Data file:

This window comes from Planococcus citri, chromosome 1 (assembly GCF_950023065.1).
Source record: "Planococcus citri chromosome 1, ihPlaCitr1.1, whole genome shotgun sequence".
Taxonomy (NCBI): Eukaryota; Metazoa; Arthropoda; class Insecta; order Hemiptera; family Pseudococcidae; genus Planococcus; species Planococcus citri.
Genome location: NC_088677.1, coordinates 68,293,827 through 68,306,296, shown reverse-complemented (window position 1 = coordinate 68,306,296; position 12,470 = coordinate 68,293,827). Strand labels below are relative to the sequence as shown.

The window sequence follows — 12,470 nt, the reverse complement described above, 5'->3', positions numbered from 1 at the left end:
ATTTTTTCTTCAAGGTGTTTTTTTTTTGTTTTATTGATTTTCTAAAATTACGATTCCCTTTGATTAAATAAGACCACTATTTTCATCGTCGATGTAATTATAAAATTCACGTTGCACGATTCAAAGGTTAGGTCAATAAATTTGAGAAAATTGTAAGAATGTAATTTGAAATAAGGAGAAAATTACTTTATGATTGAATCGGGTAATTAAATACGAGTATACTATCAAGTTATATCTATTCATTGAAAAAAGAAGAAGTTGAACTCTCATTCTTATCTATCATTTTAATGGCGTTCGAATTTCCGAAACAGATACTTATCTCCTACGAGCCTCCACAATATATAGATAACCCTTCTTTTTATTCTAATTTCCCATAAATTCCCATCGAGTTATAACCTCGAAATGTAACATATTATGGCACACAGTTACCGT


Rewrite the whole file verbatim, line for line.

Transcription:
This window comes from Planococcus citri, chromosome 1 (assembly GCF_950023065.1).
Source record: "Planococcus citri chromosome 1, ihPlaCitr1.1, whole genome shotgun sequence".
Taxonomy (NCBI): Eukaryota; Metazoa; Arthropoda; class Insecta; order Hemiptera; family Pseudococcidae; genus Planococcus; species Planococcus citri.
Genome location: NC_088677.1, coordinates 68,293,827 through 68,306,296, shown reverse-complemented (window position 1 = coordinate 68,306,296; position 12,470 = coordinate 68,293,827). Strand labels below are relative to the sequence as shown.

The window sequence follows — 12,470 nt, the reverse complement described above, 5'->3', positions numbered from 1 at the left end:
ATTTTTTCTTCAAGGTGTTTTTTTTTTGTTTTATTGATTTTCTAAAATTACGATTCCCTTTGATTAAATAAGACCACTATTTTCATCGTCGATGTAATTATAAAATTCACGTTGCACGATTCAAAGGTTAGGTCAATAAATTTGAGAAAATTGTAAGAATGTAATTTGAAATAAGGAGAAAATTACTTTATGATTGAATCGGGTAATTAAATACGAGTATACTATCAAGTTATATCTATTCATTGAAAAAAGAAGAAGTTGAACTCTCATTCTTATCTATCATTTTAATGGCGTTCGAATTTCCGAAACAGATACTTATCTCCTACGAGCCTCCACAATATATAGATAACCCTTCTTTTTATTCTAATTTCCCATAAATTCCCATCGAGTTATAACCTCGAAATGTAACATATTATGGCACACAGTTACCGT